And with that, happy Monday! I hope everyone had a fantastic weekend, and continues to have an amazing week. Until tomorrow (or maybe later today, one can never be sure with me)...


  1. Amen! Just wanted to send you some support. Your decisions are your own. Don't let ANYONE tell you otherwise. :-) {{Hugs}} to Ava!

  2. I agree that letting them CIO is heart-wrenching. If you do ever want to try the crib, there are some posts/videos on babycenter that show a Sears method (the family of doctors that actually promotes the family bed). They suggest that if you do want to move baby out of your bed that you can stand and comfort baby with a hand on/rubbing their back until they fall asleep and then gradually wean them from there. I've tried this and it works sometimes. (though B's only 3 months). He fussed some and my back was TIRED, but he went to sleep in his bed w/o crying. I could see that it could might work better when he's a bit older.

  3. we are also a household that will never use cio. ever. ever. i just cant imagine how it would feel to always have your mommy right there with you and then one day she is not. and i leave him to just cry and deal with it on his own. its funny to me too how some family members treat their kids like crap [yelling spanking etc] and no one says anything yet everyone wants to tell me how spoiled my baby is and how much he needs to sleep on his own! whatevs!
    im glad you are sticking with whats right for your family and not listening to what people tell you you should be doing.

  4. Yep...I have had so many people tell me "just let her cry it out". Well, it just isn't that easy with P. She gets hysterical and will go on for hours. She just doesn't know how to self soothe, and refuses a passy. We also tried the "going in and patting" her every 3 min, 5 min, etc. and that just upsets her more. EVERY child is different and YOU need to do what works best for you. For us, rocking her until she is asleep or almost completely out is working for now. Is it the best thing to be doing? Probably not, but it works for us. Your doing great Mama!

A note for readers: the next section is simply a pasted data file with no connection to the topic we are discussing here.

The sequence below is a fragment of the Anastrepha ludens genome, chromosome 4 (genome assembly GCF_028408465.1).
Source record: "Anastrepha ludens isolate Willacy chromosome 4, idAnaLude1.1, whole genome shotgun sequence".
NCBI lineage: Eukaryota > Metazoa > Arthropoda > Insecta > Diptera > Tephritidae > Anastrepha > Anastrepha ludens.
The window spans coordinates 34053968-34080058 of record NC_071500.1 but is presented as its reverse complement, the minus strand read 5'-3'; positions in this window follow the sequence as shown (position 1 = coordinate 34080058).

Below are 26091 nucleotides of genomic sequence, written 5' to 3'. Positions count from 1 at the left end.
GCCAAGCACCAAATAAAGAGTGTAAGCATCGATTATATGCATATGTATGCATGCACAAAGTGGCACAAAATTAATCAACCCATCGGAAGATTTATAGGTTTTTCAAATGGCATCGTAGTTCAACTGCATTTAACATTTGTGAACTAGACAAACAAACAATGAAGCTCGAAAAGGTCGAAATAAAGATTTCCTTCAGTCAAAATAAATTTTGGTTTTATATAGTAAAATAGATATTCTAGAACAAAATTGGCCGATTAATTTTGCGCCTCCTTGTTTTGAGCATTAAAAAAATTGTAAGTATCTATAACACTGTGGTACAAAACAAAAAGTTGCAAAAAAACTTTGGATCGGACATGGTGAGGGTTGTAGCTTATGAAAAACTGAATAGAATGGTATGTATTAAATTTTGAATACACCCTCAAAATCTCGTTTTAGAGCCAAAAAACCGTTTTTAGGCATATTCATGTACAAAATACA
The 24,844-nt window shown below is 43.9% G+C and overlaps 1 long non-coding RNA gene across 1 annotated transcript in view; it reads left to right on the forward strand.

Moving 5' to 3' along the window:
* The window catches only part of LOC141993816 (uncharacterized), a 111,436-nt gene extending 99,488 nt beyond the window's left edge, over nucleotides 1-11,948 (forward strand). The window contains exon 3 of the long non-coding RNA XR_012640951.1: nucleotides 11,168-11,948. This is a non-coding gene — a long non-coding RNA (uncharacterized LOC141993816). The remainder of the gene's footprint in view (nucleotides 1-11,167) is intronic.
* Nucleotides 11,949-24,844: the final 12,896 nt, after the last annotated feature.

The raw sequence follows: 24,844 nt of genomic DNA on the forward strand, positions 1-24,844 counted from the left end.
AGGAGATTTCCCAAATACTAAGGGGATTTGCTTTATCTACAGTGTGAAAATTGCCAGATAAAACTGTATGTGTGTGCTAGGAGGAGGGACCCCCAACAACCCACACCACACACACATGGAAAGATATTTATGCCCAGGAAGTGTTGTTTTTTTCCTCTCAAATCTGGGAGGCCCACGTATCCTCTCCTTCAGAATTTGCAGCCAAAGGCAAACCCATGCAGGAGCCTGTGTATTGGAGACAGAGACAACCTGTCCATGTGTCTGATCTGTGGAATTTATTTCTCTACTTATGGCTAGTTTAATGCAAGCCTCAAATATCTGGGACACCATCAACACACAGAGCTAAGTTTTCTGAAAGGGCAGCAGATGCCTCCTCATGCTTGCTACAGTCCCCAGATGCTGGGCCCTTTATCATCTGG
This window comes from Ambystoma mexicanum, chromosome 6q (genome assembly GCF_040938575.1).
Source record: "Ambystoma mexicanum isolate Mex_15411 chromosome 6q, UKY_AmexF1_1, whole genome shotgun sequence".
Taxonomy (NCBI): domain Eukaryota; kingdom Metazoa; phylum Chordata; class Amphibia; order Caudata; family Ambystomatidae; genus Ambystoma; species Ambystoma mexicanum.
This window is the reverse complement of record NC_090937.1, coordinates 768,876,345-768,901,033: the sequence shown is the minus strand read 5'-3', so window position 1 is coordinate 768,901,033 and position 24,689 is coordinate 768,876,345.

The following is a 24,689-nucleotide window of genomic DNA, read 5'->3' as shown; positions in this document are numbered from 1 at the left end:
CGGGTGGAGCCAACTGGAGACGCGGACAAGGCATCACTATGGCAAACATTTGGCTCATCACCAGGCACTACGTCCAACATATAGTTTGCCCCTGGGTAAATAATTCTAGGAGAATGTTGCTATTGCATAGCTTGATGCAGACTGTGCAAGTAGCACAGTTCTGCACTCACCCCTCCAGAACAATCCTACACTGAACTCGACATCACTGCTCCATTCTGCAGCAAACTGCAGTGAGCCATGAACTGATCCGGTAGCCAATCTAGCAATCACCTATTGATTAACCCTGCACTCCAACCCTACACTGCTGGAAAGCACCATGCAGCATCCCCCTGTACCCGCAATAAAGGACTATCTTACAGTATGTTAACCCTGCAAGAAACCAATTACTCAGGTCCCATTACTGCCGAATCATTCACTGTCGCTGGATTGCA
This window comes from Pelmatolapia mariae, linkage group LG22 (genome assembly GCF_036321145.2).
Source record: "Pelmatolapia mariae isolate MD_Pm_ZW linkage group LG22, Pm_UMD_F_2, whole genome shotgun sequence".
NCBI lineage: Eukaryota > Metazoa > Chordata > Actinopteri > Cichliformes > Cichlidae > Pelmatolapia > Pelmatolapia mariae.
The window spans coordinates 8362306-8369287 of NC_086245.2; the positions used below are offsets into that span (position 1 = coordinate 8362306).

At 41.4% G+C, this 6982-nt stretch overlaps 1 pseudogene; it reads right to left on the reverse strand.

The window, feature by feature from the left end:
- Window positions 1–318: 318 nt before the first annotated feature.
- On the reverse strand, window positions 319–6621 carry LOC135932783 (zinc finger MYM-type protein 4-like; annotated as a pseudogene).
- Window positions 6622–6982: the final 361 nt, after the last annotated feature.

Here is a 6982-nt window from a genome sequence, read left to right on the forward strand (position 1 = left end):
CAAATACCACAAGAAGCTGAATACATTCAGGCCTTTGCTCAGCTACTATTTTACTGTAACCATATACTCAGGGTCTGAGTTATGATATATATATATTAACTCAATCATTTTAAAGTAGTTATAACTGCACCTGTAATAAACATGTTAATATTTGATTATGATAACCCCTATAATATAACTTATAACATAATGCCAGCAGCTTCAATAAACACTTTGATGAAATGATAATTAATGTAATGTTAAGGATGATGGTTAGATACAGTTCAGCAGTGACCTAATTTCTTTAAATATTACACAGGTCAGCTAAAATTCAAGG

5. Every baby and family situation is are her mommy and you know what is best for her and you...and YOU and her daddy get to decide these, I say, go YOU! :)

  6. Sending moral support to you from another non-CIO mommy. I had abandonment issues when I was younger (common in adopted kids like me), but I don't know if they are what makes me so staunchly non-CIO now. I just don't see any point to it. If my daughter wants a few minutes of snuggling and nursing at 3 a.m. or isn't tired yet at 10 p.m., so be it.

    Keep standing up for what you believe!

  7. I'm with you, and am giving you massive props right now for holding your own!

    Here's the thing... I ENJOY the night time with my baby. She's so sweet and snuggly, why would I want to upset her and make her think that I wouldn't want to be near her? She does sleep in her own bed at night, but she occasionally wakes up and I am quick to go in there to soothe her (whether that be by patting her back, singing to her, or rocking her back to sleep). Sometimes that doesn't work, and she comes to sleep with her Daddy and I. I don't see a problem with that... There have been several people that have told me that I'm doing wrong by "giving in" and letting her come to bed with us, but I know that I've needed to be cuddled some days more than others, and I'm going to be there for my child when she needs it too.